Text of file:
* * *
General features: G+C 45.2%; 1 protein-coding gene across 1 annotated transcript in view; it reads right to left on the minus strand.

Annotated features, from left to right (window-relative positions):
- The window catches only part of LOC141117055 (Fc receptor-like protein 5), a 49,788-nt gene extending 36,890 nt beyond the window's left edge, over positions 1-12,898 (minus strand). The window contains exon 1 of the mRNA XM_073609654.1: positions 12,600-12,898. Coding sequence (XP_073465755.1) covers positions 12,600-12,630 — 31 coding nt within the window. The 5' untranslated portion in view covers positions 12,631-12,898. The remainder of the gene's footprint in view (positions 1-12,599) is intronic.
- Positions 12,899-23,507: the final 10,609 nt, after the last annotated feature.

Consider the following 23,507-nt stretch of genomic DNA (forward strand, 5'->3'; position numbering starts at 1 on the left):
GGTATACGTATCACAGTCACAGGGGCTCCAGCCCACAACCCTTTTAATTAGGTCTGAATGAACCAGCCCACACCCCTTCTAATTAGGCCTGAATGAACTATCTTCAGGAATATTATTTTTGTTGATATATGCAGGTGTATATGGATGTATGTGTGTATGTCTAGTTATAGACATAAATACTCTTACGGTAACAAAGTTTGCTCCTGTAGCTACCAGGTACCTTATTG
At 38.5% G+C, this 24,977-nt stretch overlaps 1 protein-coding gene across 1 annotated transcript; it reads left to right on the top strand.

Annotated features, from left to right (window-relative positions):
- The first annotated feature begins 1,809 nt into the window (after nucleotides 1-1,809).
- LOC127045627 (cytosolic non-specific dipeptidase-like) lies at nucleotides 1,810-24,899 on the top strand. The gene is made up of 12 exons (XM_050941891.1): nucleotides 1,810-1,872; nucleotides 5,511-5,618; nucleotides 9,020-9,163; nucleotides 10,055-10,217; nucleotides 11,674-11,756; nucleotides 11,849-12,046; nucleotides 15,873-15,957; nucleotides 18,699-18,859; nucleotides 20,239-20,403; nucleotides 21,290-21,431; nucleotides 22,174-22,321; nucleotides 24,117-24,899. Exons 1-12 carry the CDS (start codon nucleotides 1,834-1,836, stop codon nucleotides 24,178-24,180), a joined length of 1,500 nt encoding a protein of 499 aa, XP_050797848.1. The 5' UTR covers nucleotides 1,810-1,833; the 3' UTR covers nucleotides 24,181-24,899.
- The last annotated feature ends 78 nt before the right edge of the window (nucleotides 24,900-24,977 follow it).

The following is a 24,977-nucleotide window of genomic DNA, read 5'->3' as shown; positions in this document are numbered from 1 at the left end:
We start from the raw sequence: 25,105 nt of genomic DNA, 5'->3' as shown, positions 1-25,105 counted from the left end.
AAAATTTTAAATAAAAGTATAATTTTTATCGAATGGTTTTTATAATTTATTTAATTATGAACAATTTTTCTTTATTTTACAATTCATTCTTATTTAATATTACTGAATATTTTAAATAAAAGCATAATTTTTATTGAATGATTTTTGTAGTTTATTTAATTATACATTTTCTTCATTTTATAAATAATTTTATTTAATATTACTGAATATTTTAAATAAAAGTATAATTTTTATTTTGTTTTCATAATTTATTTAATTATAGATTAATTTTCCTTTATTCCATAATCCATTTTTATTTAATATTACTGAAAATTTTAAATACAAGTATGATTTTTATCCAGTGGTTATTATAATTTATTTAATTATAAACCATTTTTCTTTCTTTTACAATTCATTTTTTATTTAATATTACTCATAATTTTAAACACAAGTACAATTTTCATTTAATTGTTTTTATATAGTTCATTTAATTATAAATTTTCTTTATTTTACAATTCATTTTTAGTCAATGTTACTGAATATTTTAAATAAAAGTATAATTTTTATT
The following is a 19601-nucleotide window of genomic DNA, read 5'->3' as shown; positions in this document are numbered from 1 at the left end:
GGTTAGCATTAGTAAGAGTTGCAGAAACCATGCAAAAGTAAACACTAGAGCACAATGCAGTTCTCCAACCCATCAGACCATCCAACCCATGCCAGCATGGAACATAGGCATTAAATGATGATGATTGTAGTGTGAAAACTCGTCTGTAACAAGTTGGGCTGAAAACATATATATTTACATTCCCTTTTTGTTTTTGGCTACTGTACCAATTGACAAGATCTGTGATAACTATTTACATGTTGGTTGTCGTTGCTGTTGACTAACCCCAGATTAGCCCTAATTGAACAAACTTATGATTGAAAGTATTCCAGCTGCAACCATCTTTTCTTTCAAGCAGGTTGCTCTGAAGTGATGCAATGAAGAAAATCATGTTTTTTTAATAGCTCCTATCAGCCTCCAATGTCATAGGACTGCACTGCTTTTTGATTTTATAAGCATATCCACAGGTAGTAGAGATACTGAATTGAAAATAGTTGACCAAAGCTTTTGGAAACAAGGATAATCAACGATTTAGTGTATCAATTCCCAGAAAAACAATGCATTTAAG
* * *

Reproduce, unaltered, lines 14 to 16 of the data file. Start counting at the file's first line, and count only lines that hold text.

AAAATTTTAAATAAAAGTATAATTTTTATCGAATGGTTTTTATAATTTATTTAATTATGAACAATTTTTCTTTATTTTACAATTCATTCTTATTTAATATTACTGAATATTTTAAATAAAAGCATAATTTTTATTGAATGATTTTTGTAGTTTATTTAATTATACATTTTCTTCATTTTATAAATAATTTTATTTAATATTACTGAATATTTTAAATAAAAGTATAATTTTTATTTTGTTTTCATAATTTATTTAATTATAGATTAATTTTCCTTTATTCCATAATCCATTTTTATTTAATATTACTGAAAATTTTAAATACAAGTATGATTTTTATCCAGTGGTTATTATAATTTATTTAATTATAAACCATTTTTCTTTCTTTTACAATTCATTTTTTATTTAATATTACTCATAATTTTAAACACAAGTACAATTTTCATTTAATTGTTTTTATATAGTTCATTTAATTATAAATTTTCTTTATTTTACAATTCATTTTTAGTCAATGTTACTGAATATTTTAAATAAAAGTATAATTTTTATT
The following is a 19601-nucleotide window of genomic DNA, read 5'->3' as shown; positions in this document are numbered from 1 at the left end:
GGTTAGCATTAGTAAGAGTTGCAGAAACCATGCAAAAGTAAACACTAGAGCACAATGCAGTTCTCCAACCCATCAGACCATCCAACCCATGCCAGCATGGAACATAGGCATTAAATGATGATGATTGTAGTGTGAAAACTCGTCTGTAACAAGTTGGGCTGAAAACATATATATTTACATTCCCTTTTTGTTTTTGGCTACTGTACCAATTGACAAGATCTGTGATAACTATTTACATGTTGGTTGTCGTTGCTGTTGACTAACCCCAGATTAGCCCTAATTGAACAAACTTATGATTGAAAGTATTCCAGCTGCAACCATCTTTTCTTTCAAGCAGGTTGCTCTGAAGTGATGCAATGAAGAAAATCATGTTTTTTTAATAGCTCCTATCAGCCTCCAATGTCATAGGACTGCACTGCTTTTTGATTTTATAAGCATATCCACAGGTAGTAGAGATACTGAATTGAAAATAGTTGACCAAAGCTTTTGGAAACAAGGATAATCAACGATTTAGTGTATCAATTCCCAGAAAAACAATGCATTTAAG